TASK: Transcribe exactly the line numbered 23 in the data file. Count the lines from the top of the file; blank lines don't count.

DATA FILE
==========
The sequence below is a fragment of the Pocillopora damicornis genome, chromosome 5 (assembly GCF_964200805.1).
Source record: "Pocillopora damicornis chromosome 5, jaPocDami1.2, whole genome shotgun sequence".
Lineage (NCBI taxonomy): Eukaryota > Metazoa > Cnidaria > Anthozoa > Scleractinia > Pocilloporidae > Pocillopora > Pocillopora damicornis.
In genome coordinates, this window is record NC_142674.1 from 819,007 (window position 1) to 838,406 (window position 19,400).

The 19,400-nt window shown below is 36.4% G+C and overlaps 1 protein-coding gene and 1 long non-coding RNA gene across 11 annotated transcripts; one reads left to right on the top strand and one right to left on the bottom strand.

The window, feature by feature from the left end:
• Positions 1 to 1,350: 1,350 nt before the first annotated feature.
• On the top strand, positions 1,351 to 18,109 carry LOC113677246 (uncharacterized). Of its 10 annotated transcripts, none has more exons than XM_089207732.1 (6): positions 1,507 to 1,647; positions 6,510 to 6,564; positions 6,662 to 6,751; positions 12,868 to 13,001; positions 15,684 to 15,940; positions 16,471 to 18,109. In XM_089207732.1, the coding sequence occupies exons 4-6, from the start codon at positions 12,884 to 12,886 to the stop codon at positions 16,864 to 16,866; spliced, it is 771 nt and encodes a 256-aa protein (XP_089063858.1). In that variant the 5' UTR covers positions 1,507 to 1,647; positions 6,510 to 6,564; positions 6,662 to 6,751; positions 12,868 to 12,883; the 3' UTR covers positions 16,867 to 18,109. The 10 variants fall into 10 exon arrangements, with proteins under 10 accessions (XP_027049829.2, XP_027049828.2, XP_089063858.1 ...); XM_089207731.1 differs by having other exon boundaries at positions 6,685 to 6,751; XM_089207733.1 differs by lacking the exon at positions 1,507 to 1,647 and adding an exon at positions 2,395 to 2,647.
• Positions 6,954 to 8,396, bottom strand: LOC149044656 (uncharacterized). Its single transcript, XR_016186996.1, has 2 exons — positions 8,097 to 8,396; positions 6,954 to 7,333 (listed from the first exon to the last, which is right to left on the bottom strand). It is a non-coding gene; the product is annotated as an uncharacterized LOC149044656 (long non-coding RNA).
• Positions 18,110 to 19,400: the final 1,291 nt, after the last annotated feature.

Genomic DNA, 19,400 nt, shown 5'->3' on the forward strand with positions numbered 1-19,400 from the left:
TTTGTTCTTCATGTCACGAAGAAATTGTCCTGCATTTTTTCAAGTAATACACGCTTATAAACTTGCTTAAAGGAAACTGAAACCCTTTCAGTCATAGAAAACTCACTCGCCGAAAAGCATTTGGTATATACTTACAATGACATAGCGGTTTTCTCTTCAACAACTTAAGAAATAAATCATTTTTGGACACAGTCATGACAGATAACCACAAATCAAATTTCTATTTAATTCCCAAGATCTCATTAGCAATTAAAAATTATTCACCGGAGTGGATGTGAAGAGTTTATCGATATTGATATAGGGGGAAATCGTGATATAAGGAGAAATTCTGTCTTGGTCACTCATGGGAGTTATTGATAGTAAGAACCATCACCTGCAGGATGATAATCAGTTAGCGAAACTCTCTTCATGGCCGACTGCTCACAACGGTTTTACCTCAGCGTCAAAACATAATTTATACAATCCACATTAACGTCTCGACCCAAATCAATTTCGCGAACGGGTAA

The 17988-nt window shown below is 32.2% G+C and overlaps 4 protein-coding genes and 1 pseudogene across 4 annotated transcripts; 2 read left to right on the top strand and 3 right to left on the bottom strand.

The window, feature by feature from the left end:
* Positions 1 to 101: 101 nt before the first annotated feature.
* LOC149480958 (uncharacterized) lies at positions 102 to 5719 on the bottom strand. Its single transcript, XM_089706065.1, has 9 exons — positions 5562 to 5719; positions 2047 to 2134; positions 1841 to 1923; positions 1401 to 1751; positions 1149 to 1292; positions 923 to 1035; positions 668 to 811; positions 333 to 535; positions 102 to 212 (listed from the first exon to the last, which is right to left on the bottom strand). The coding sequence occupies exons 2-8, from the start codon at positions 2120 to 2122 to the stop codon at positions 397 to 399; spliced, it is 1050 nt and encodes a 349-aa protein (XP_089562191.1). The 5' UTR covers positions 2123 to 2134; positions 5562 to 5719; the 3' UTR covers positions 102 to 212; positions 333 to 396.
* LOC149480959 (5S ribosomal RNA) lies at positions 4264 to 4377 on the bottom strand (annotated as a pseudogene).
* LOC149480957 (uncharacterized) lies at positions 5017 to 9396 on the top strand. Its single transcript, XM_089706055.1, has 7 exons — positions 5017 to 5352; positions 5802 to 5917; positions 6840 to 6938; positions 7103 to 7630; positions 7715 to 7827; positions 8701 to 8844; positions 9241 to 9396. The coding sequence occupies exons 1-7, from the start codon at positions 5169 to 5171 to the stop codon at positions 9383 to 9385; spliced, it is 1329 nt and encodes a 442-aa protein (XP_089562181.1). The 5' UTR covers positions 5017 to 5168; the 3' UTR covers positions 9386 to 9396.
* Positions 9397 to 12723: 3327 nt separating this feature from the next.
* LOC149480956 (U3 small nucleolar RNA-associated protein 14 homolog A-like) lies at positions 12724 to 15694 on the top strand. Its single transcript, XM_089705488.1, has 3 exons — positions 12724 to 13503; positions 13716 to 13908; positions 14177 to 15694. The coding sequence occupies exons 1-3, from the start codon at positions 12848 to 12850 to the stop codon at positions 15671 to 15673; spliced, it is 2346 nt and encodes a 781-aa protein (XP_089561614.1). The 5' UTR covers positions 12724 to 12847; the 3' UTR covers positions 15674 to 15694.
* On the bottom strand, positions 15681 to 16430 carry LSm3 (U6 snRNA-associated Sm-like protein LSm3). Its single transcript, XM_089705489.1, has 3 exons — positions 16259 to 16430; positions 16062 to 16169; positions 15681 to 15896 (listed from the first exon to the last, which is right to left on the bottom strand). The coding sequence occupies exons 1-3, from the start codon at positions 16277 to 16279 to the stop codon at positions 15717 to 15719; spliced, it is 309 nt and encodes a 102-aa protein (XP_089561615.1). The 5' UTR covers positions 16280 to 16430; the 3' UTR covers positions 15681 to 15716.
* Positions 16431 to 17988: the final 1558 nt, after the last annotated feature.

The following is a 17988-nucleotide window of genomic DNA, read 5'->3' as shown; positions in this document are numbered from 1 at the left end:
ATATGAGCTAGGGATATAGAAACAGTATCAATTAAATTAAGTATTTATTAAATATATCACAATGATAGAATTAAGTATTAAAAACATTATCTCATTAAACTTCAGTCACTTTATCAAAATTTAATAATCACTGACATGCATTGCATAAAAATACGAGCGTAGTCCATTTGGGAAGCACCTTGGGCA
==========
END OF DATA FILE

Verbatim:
The following is a 17988-nucleotide window of genomic DNA, read 5'->3' as shown; positions in this document are numbered from 1 at the left end: